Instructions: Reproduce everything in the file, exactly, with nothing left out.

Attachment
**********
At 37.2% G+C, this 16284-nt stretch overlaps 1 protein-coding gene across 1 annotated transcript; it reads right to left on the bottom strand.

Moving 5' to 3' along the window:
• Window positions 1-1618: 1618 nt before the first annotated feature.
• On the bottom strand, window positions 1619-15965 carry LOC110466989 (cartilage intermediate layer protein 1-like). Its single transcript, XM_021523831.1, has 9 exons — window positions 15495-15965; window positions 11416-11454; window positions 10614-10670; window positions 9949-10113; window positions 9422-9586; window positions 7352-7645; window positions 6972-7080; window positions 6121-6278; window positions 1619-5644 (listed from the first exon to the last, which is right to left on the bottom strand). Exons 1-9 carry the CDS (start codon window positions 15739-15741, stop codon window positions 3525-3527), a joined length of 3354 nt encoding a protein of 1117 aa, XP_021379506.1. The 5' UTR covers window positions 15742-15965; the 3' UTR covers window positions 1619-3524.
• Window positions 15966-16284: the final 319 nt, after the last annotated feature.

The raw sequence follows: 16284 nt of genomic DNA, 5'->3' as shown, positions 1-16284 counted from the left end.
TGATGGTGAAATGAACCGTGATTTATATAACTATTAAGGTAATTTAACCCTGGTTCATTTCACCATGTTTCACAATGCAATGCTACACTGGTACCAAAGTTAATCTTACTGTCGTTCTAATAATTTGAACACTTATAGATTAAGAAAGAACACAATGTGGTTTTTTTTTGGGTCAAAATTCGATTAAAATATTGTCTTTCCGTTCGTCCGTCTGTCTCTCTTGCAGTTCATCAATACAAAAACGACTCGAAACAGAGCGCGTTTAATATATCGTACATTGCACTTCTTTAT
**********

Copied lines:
At 37.2% G+C, this 16284-nt stretch overlaps 1 protein-coding gene across 1 annotated transcript; it reads right to left on the bottom strand.

Moving 5' to 3' along the window:
• Window positions 1-1618: 1618 nt before the first annotated feature.
• On the bottom strand, window positions 1619-15965 carry LOC110466989 (cartilage intermediate layer protein 1-like). Its single transcript, XM_021523831.1, has 9 exons — window positions 15495-15965; window positions 11416-11454; window positions 10614-10670; window positions 9949-10113; window positions 9422-9586; window positions 7352-7645; window positions 6972-7080; window positions 6121-6278; window positions 1619-5644 (listed from the first exon to the last, which is right to left on the bottom strand). Exons 1-9 carry the CDS (start codon window positions 15739-15741, stop codon window positions 3525-3527), a joined length of 3354 nt encoding a protein of 1117 aa, XP_021379506.1. The 5' UTR covers window positions 15742-15965; the 3' UTR covers window positions 1619-3524.
• Window positions 15966-16284: the final 319 nt, after the last annotated feature.

The raw sequence follows: 16284 nt of genomic DNA, 5'->3' as shown, positions 1-16284 counted from the left end.
TGATGGTGAAATGAACCGTGATTTATATAACTATTAAGGTAATTTAACCCTGGTTCATTTCACCATGTTTCACAATGCAATGCTACACTGGTACCAAAGTTAATCTTACTGTCGTTCTAATAATTTGAACACTTATAGATTAAGAAAGAACACAATGTGGTTTTTTTTTGGGTCAAAATTCGATTAAAATATTGTCTTTCCGTTCGTCCGTCTGTCTCTCTTGCAGTTCATCAATACAAAAACGACTCGAAACAGAGCGCGTTTAATATATCGTACATTGCACTTCTTTAT